Having two trained pilots in the cockpit doubles the chances of successfully navigating critical situations and ensuring passenger, crew & cargo safety.

What do pilots & passengers have to say?

This shouldn't come to pass. In any system, redundancy is a layer of protection. Peeling these layers from five crew members to just one is one step too far, because as it eliminates crucial human backup.

Américo Cruces, 2ndFirst Officer

Can the manufacturers convince the pilots first? This is simply the most aeronautical nonsense and non safety idea of all time.

Elson Gomes, First Officer TAP Air Portugal

As a passenger, I am worried and against this move !

Manon Ress, Passenger

It's likely that Airbus is already considering plans to repurpose the cockpit jump seat into a multirole toilet or additional seating for the single pilot during cruise. We've witnessed a significant reduction in crew size over the years, from five individuals including a navigator, radio operator, and flight engineer, down to just the captain and first officer. However, this is a crucial line we shouldn't cross. Personally, I wouldn't feel comfortable flying as a passenger on a long-range aircraft where only one pilot is left alone for hours on end.

Pablo Alvarez, Airline Captain at Cargolux Airlines

Insanity, what is the point of this? We currently consider the incapacitation of one pilot, leading to single-pilot operation in a transport category aircraft, an emergency situation. What is the reason behind this push for the removal of a layer of safety?

Tawanda Chieza, B737NG/MAX | B777/787 | LTC/LCC | Flight Safety Officer

Campaign Materials

Reduced Crew Operations explained
18 October 2023 Video

Reduced Crew Operations explained

One concept currently being developed by manufacturers is called Extended Minimum Crew Operations #eMCO. This practice would routinely reduce the number of #pilots required on the flight deck during o...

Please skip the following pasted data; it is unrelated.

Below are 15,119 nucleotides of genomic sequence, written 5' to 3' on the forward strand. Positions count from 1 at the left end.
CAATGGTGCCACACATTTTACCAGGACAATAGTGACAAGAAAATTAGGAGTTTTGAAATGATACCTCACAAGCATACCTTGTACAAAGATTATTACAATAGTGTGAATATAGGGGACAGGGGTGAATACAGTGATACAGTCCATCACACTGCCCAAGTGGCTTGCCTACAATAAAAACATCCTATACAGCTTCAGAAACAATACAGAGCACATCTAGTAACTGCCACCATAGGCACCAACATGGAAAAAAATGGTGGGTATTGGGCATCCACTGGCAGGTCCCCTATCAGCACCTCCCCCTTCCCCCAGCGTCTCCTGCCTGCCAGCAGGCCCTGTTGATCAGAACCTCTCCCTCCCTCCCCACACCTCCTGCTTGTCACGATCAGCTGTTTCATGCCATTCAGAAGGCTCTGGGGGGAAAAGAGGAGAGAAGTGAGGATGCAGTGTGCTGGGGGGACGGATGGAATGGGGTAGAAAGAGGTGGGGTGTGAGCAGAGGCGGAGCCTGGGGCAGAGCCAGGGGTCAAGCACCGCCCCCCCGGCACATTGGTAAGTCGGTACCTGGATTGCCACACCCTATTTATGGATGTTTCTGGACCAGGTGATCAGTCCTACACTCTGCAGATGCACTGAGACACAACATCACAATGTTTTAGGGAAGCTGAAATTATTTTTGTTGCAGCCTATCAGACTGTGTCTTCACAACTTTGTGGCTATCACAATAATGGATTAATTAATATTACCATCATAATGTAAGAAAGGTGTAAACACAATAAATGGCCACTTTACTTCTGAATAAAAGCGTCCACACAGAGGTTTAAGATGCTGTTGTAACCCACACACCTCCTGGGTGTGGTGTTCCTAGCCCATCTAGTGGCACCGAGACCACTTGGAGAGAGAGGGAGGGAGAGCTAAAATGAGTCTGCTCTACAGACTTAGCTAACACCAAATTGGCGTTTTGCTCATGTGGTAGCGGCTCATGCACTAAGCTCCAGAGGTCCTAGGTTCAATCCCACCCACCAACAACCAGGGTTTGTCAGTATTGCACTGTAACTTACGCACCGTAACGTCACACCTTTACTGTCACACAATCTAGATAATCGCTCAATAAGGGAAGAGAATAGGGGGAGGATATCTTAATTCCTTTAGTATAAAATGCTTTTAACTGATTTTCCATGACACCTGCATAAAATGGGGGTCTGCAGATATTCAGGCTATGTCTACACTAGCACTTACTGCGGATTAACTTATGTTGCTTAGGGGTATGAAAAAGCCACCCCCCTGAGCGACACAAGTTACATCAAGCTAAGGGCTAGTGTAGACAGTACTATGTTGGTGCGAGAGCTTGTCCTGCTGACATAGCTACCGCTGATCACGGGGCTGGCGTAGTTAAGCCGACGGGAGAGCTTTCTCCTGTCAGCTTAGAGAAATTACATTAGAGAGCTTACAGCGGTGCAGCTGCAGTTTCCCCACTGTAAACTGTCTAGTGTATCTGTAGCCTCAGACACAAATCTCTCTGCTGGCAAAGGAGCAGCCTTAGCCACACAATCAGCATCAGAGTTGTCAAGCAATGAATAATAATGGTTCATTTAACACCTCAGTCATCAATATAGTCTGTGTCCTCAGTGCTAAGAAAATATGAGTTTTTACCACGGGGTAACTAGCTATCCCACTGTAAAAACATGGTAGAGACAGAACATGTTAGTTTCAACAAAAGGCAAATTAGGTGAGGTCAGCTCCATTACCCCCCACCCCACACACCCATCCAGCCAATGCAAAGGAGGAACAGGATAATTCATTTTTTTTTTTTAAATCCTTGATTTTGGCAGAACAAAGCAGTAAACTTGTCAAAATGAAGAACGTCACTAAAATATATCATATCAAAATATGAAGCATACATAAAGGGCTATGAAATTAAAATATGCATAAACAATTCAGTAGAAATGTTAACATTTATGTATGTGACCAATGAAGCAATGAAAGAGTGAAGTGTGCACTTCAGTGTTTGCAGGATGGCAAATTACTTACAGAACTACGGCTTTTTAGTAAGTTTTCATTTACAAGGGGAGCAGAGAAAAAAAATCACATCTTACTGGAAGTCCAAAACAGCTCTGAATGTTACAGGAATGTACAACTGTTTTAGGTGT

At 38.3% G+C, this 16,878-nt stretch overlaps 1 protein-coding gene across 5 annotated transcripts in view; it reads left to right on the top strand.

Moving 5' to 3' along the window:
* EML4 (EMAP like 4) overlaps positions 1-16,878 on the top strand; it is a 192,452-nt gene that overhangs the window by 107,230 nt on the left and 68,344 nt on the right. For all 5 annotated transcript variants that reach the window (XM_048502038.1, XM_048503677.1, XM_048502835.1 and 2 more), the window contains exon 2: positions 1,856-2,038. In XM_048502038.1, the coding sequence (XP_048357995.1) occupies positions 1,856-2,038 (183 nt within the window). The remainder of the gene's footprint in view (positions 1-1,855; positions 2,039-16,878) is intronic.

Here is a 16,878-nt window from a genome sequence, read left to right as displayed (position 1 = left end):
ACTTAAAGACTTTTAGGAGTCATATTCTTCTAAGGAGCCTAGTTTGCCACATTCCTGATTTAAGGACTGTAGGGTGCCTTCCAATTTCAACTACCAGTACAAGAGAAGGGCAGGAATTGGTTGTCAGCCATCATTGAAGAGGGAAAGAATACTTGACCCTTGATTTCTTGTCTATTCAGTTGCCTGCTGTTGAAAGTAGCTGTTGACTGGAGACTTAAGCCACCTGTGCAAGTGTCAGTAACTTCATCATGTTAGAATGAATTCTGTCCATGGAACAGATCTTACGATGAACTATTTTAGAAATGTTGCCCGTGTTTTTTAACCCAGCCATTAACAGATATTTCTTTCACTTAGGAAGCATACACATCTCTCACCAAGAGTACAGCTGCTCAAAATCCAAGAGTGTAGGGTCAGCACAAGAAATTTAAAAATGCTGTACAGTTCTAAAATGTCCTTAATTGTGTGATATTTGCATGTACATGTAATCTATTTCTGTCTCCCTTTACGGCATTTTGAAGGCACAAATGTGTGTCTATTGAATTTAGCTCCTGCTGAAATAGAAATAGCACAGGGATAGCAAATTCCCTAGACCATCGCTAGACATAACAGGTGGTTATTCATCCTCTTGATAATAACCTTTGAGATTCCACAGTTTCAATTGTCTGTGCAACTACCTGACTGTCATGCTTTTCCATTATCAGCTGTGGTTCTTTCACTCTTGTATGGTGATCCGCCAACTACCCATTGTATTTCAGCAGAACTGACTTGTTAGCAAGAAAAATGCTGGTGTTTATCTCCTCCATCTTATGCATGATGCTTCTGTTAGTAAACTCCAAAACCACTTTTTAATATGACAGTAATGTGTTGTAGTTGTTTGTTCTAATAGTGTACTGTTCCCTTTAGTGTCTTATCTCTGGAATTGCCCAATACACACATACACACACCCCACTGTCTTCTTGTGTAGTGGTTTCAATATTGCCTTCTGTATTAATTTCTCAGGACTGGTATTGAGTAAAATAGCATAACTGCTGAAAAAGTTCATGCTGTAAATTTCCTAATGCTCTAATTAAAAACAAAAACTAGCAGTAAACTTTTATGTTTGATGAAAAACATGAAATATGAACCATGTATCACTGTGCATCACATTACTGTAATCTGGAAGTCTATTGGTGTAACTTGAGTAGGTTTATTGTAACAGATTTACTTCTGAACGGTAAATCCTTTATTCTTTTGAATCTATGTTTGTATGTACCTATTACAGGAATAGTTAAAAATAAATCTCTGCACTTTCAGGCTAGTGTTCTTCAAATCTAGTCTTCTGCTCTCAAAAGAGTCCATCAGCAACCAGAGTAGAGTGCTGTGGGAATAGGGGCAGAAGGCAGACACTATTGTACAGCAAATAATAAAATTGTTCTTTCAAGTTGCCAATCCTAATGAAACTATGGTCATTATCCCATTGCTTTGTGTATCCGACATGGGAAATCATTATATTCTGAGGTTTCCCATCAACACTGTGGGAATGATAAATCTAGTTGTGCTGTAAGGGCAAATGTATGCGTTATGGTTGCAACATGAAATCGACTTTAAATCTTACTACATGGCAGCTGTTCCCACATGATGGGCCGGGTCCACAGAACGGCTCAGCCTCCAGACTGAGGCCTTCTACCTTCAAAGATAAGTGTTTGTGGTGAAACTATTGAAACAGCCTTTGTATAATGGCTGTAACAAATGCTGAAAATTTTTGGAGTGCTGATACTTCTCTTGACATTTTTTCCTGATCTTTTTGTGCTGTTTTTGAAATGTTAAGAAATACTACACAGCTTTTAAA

The Human and the concepts of Extended Minimum Crew Operations and Single Pilot Operations
20 July 2021 Position Paper

The Human and the concepts of Extended Minimum Crew Operations and Single Pilot Operations

Introduction Aviation is the safest transportation system in history by learning from its mistakes and a constant process of improving flight safety standards. Building on the knowledge and exper...

In the news

Plans for planes to be flown with one pilot in cockpit labelled ‘gamble with safety’
17 May 2024

Plans for planes to be flown with one pilot in cockpit labelled ‘gamble with safety’

European pilots criticize plans to reduce flight deck crew to one pilot during long stretches, citing safety risks. The EU Aviation Safety Agency is evaluating the extended Minimum Crew Operations (eMCO) concept, which aims to balance pilot working and resting times on long-range flights.

A united front

About ECA

The European Cockpit Association (ECA) is the voice of European pilots within the European Union. It represents over 40,000 pilots from national pilot associations across 33 European states, with 3 Associate Members. ECA advocates for enhancing aviation safety and promotes social rights and quality employment for pilots in Europe.